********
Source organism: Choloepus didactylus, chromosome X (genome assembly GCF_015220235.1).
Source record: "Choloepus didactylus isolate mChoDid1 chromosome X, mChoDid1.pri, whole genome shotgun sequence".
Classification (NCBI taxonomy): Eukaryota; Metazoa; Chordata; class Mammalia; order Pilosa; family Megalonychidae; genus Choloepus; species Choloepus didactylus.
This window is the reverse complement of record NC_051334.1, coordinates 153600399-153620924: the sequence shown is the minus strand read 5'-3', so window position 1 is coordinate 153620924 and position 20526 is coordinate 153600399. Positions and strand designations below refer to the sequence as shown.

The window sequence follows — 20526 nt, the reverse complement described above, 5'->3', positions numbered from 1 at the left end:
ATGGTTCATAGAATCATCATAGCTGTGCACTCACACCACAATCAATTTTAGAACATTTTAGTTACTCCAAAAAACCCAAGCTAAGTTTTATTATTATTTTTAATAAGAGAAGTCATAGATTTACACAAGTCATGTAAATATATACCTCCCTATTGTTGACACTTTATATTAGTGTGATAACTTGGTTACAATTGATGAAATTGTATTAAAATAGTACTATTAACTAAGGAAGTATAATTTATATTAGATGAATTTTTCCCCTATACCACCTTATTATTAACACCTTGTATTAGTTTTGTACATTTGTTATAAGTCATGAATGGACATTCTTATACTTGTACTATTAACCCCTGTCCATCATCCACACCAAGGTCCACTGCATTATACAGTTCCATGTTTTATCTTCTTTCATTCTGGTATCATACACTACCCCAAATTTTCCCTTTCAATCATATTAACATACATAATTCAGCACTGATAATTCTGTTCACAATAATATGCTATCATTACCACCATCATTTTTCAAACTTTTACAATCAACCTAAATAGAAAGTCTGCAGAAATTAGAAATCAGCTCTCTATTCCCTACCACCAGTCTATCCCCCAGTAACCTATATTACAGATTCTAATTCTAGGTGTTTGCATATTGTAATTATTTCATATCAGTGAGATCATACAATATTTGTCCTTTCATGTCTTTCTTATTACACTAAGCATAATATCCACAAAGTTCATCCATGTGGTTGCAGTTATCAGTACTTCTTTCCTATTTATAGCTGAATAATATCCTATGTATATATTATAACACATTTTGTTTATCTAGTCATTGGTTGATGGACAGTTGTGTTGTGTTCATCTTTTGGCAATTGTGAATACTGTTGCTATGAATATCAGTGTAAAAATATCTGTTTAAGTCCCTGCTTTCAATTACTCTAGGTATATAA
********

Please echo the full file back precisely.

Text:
Source organism: Choloepus didactylus, chromosome X (genome assembly GCF_015220235.1).
Source record: "Choloepus didactylus isolate mChoDid1 chromosome X, mChoDid1.pri, whole genome shotgun sequence".
Classification (NCBI taxonomy): Eukaryota; Metazoa; Chordata; class Mammalia; order Pilosa; family Megalonychidae; genus Choloepus; species Choloepus didactylus.
This window is the reverse complement of record NC_051334.1, coordinates 153600399-153620924: the sequence shown is the minus strand read 5'-3', so window position 1 is coordinate 153620924 and position 20526 is coordinate 153600399. Positions and strand designations below refer to the sequence as shown.

The window sequence follows — 20526 nt, the reverse complement described above, 5'->3', positions numbered from 1 at the left end:
ATGGTTCATAGAATCATCATAGCTGTGCACTCACACCACAATCAATTTTAGAACATTTTAGTTACTCCAAAAAACCCAAGCTAAGTTTTATTATTATTTTTAATAAGAGAAGTCATAGATTTACACAAGTCATGTAAATATATACCTCCCTATTGTTGACACTTTATATTAGTGTGATAACTTGGTTACAATTGATGAAATTGTATTAAAATAGTACTATTAACTAAGGAAGTATAATTTATATTAGATGAATTTTTCCCCTATACCACCTTATTATTAACACCTTGTATTAGTTTTGTACATTTGTTATAAGTCATGAATGGACATTCTTATACTTGTACTATTAACCCCTGTCCATCATCCACACCAAGGTCCACTGCATTATACAGTTCCATGTTTTATCTTCTTTCATTCTGGTATCATACACTACCCCAAATTTTCCCTTTCAATCATATTAACATACATAATTCAGCACTGATAATTCTGTTCACAATAATATGCTATCATTACCACCATCATTTTTCAAACTTTTACAATCAACCTAAATAGAAAGTCTGCAGAAATTAGAAATCAGCTCTCTATTCCCTACCACCAGTCTATCCCCCAGTAACCTATATTACAGATTCTAATTCTAGGTGTTTGCATATTGTAATTATTTCATATCAGTGAGATCATACAATATTTGTCCTTTCATGTCTTTCTTATTACACTAAGCATAATATCCACAAAGTTCATCCATGTGGTTGCAGTTATCAGTACTTCTTTCCTATTTATAGCTGAATAATATCCTATGTATATATTATAACACATTTTGTTTATCTAGTCATTGGTTGATGGACAGTTGTGTTGTGTTCATCTTTTGGCAATTGTGAATACTGTTGCTATGAATATCAGTGTAAAAATATCTGTTTAAGTCCCTGCTTTCAATTACTCTAGGTATATAA